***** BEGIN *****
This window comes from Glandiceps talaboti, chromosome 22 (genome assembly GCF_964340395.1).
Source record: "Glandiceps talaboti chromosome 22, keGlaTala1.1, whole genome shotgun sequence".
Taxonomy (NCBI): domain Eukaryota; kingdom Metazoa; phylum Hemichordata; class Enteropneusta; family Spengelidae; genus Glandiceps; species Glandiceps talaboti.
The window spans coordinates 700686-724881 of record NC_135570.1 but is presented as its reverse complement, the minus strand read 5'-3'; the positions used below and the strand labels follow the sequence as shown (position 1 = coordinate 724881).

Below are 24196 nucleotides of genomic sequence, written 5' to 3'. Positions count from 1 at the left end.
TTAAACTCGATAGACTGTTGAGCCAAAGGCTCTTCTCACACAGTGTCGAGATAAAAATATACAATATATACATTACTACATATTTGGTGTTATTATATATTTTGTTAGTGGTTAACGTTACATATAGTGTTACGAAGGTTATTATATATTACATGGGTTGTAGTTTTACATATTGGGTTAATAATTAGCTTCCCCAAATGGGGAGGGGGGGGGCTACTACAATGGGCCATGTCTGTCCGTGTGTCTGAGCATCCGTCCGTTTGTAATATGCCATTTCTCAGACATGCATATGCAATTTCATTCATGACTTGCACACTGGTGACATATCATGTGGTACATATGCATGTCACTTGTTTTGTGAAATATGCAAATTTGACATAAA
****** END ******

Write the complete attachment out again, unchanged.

This window comes from Glandiceps talaboti, chromosome 22 (genome assembly GCF_964340395.1).
Source record: "Glandiceps talaboti chromosome 22, keGlaTala1.1, whole genome shotgun sequence".
Taxonomy (NCBI): domain Eukaryota; kingdom Metazoa; phylum Hemichordata; class Enteropneusta; family Spengelidae; genus Glandiceps; species Glandiceps talaboti.
The window spans coordinates 700686-724881 of record NC_135570.1 but is presented as its reverse complement, the minus strand read 5'-3'; the positions used below and the strand labels follow the sequence as shown (position 1 = coordinate 724881).

Below are 24196 nucleotides of genomic sequence, written 5' to 3'. Positions count from 1 at the left end.
TTAAACTCGATAGACTGTTGAGCCAAAGGCTCTTCTCACACAGTGTCGAGATAAAAATATACAATATATACATTACTACATATTTGGTGTTATTATATATTTTGTTAGTGGTTAACGTTACATATAGTGTTACGAAGGTTATTATATATTACATGGGTTGTAGTTTTACATATTGGGTTAATAATTAGCTTCCCCAAATGGGGAGGGGGGGGGCTACTACAATGGGCCATGTCTGTCCGTGTGTCTGAGCATCCGTCCGTTTGTAATATGCCATTTCTCAGACATGCATATGCAATTTCATTCATGACTTGCACACTGGTGACATATCATGTGGTACATATGCATGTCACTTGTTTTGTGAAATATGCAAATTTGACATAAA